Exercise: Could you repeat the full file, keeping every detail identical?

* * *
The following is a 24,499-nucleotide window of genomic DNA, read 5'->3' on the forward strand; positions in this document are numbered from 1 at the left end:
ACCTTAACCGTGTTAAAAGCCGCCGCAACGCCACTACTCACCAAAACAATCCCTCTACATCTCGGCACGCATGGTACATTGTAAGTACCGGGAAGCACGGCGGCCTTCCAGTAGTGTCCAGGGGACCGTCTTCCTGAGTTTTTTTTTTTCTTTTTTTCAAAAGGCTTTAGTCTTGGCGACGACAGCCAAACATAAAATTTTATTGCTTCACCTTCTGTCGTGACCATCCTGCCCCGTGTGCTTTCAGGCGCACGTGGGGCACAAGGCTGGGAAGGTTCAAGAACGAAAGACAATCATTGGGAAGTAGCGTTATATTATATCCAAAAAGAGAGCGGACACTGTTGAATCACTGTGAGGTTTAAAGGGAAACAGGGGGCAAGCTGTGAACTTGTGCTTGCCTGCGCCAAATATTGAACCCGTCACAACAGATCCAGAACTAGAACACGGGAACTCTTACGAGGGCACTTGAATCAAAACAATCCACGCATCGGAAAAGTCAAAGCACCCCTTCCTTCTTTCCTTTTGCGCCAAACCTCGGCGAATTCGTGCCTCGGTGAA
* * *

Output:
The following is a 24,499-nucleotide window of genomic DNA, read 5'->3' on the forward strand; positions in this document are numbered from 1 at the left end:
ACCTTAACCGTGTTAAAAGCCGCCGCAACGCCACTACTCACCAAAACAATCCCTCTACATCTCGGCACGCATGGTACATTGTAAGTACCGGGAAGCACGGCGGCCTTCCAGTAGTGTCCAGGGGACCGTCTTCCTGAGTTTTTTTTTTTCTTTTTTTCAAAAGGCTTTAGTCTTGGCGACGACAGCCAAACATAAAATTTTATTGCTTCACCTTCTGTCGTGACCATCCTGCCCCGTGTGCTTTCAGGCGCACGTGGGGCACAAGGCTGGGAAGGTTCAAGAACGAAAGACAATCATTGGGAAGTAGCGTTATATTATATCCAAAAAGAGAGCGGACACTGTTGAATCACTGTGAGGTTTAAAGGGAAACAGGGGGCAAGCTGTGAACTTGTGCTTGCCTGCGCCAAATATTGAACCCGTCACAACAGATCCAGAACTAGAACACGGGAACTCTTACGAGGGCACTTGAATCAAAACAATCCACGCATCGGAAAAGTCAAAGCACCCCTTCCTTCTTTCCTTTTGCGCCAAACCTCGGCGAATTCGTGCCTCGGTGAA